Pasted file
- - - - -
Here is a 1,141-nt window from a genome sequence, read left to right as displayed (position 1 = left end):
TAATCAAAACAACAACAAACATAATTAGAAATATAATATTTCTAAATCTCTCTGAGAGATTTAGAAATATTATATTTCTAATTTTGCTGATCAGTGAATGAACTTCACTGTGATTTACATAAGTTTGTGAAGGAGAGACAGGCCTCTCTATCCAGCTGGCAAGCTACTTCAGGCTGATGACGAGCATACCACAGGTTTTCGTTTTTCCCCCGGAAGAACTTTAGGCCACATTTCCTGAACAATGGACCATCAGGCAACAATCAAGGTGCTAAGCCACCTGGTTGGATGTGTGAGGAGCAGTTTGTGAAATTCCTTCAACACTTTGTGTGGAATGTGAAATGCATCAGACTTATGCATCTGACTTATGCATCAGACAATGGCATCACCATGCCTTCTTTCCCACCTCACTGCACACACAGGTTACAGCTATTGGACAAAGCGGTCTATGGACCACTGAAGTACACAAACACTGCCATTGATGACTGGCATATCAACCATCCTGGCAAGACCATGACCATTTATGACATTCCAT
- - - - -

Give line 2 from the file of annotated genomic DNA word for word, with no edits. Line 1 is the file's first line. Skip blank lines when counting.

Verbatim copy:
TAATCAAAACAACAACAAACATAATTAGAAATATAATATTTCTAAATCTCTCTGAGAGATTTAGAAATATTATATTTCTAATTTTGCTGATCAGTGAATGAACTTCACTGTGATTTACATAAGTTTGTGAAGGAGAGACAGGCCTCTCTATCCAGCTGGCAAGCTACTTCAGGCTGATGACGAGCATACCACAGGTTTTCGTTTTTCCCCCGGAAGAACTTTAGGCCACATTTCCTGAACAATGGACCATCAGGCAACAATCAAGGTGCTAAGCCACCTGGTTGGATGTGTGAGGAGCAGTTTGTGAAATTCCTTCAACACTTTGTGTGGAATGTGAAATGCATCAGACTTATGCATCTGACTTATGCATCAGACAATGGCATCACCATGCCTTCTTTCCCACCTCACTGCACACACAGGTTACAGCTATTGGACAAAGCGGTCTATGGACCACTGAAGTACACAAACACTGCCATTGATGACTGGCATATCAACCATCCTGGCAAGACCATGACCATTTATGACATTCCAT